Social enterprise aims to tackle a knife crime epidemic in London by teaching young offenders how to fix cracked smartphones
By Lee Mannion
LONDON – (Thomson Reuters Foundation) – Sitting in his cell, mulling a childhood shaped by fear, theft and drugs, gang member Jake knew things had to change.
He was part of Britain’s spiralling knife culture and feared it would all end badly.
Jake was 15 when he first carried a knife – as protection. Friends had been stabbed, some had gone to prison and he said four had used their ‘protective’ knives to commit murder.
“I was thinking ‘this is it, it’s just going to get worse.’ I wanted to change my life because I was tired of doing illegal stuff,” the softly spoken Londoner, who asked for his surname to be withheld, told the Thomson Reuters Foundation.
Enter “Cracked It” – an innovative business that teaches young offenders like 21-year-old Jake how to fix cracked smartphones, boosting former inmates’ self-esteem and confidence in the process.
“iPhone repairs are a Trojan horse for getting them engaged in work,” said Josh Babarinde, a 25-year-old former youth worker who started the business three years ago.
His social enterprise aims to tackle a knife crime epidemic in the capital, beset by ever more inner-city stabbings.
Knife crime rose 16 percent in England and Wales in the 12 months to March 2018, official data shows, logging the biggest annual increase ever recorded.
Knives were responsible for more than a third of murders last year and the government says the rise in offences involving a knife or sharp instrument is “persistent and worrying”.
There were more than 40,000 knife attacks resulting in more than 280 murders in the year to March 2018. The number of victims under 24 is rising faster than any other age group.
A 2017 government report calls it a crime that particularly impacts young people – people whom Babarinde said often fall into knife culture and gang life for want of other options.
“Many of the young people I work with have really good hearts, they’ve got very credible aspirations, they want to earn money, they want to feel valued, they want to belong,” he said.
Nearly two-thirds of his 140 graduates are working or studying and 80 percent did not re-offend within six months of graduating, bucking the national trend of 42 percent.
The organisation gets paid by companies to offer on-the-spot repairs and by local councils to offer training to young people.
Britain is seen as a global leader in the innovative social enterprise sector, with about 70,000 ethical businesses employing nearly a million people, according to Social Enterprise UK, which represents the growing sector.
If Cracked It tries to help those who wield the knife, Steel Warriors puts its efforts into repurposing the weapons.
The year-old organisation took some of the thousands of knives that police take off London’s streets, melted them down and built an outdoor gym from the steel in an east London park.
Founder Ben Wintour said he wanted the gym to start conversations about knife crime. He also wanted somewhere that provided a free workout for people who could not afford a gym.
“It’s about helping people to build their bodies and having a bit more confidence in their bodies so they feel less of a need to carry a knife,” he told the Thomson Reuters Foundation.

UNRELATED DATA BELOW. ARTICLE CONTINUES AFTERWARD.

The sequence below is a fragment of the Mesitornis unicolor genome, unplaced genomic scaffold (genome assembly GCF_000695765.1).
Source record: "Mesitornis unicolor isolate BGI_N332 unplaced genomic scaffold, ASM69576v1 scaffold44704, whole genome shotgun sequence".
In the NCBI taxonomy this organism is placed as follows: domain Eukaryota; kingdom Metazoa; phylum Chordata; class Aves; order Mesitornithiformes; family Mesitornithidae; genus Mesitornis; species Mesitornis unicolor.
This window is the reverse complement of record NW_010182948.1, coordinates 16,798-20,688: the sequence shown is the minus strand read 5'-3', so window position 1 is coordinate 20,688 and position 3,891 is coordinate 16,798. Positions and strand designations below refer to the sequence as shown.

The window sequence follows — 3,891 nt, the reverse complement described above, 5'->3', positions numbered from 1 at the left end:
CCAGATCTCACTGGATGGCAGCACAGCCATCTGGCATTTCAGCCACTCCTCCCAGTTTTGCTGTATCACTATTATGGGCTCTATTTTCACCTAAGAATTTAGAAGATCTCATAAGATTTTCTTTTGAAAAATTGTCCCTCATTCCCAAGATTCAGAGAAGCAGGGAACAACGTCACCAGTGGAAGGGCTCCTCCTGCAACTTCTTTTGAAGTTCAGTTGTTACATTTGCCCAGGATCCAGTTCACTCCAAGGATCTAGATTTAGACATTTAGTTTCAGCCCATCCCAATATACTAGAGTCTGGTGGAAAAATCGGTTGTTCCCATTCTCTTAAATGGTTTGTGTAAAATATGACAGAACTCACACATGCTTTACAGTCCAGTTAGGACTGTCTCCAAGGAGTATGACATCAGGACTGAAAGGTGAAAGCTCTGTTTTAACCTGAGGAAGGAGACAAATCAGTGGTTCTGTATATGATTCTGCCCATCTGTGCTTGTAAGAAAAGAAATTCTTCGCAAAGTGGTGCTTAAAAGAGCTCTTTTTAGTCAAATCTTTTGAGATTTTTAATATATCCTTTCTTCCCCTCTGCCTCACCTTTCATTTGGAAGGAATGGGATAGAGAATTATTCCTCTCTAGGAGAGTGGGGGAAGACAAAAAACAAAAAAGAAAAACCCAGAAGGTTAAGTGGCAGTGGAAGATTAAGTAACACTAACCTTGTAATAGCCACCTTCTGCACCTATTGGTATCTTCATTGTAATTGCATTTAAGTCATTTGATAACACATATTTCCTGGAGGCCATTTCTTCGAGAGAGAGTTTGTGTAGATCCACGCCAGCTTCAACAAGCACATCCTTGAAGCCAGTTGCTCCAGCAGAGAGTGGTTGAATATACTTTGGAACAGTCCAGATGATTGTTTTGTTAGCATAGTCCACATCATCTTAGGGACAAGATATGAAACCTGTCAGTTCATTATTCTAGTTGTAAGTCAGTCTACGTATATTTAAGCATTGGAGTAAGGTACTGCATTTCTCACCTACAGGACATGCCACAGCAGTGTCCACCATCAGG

Spotlight Youth Service sits on the edge of the park which is home to the gym in one of the most deprived areas of London.
“There’s a fear of knife crime across the capital at the moment and the gym is a real positive message. It states an unequivocal ‘no’,” said Daniel Rose, director of Spotlight.
He said a group of Spotlight users exercise together at the free gym, joining 40 to 50 others who work out there daily.
Babarinde had no experience of fixing phones on launch but chose it because it is a quick skill to learn – his course takes five days – and because technology appeals to young people.
He said that “a bunch” of the people working with Cracked It – Babarinde had no firm numbers – had been convicted of knife crime, using a blade for protection or to enforce drug deals.
“Many young people are leaving school without the skills they need for employment and (so they turn to) crime – whether it’s nicking bikes or dealing drugs and maybe using weapons in the course of that activity to protect themselves. That’s a key reason why we are seeing knife crime rise,” said Babarinde.
About half a million people aged 16-24 are unemployed in Britain, according to official data.
Tariq, 18, took the Cracked It course after spending nine months in a secure unit for young offenders in 2017. He is now a technician for the organisation, mending phones in corporate settings and training others to do the same.
“When you fix someone’s phone and do it successfully you feel good in yourself, you feel more confident because you think: ‘Wow, a week ago I never knew how to fix a phone.'”
Tariq – who did not want his surname revealed – said he had previously been part of a gang, dealing drugs and stealing.
Experts say work is the best escape route out of crime.
“Not everybody has the parenting or someone around them that gives them that positive interaction,” said Patrick Green, chief executive of the Ben Kinsella Trust, a charity that teaches about knife crime.
“More work like that where young people can find a little bit of dignity, self-respect, some money and start to see a career is absolutely vital.”
(Reporting by Lee Mannion @leemannion and editing by Lyndsay Griffiths. Credit the Thomson Reuters Foundation, the charitable arm of Thomson Reuters, that covers humanitarian news, women’s rights, trafficking, property rights, climate change and resilience.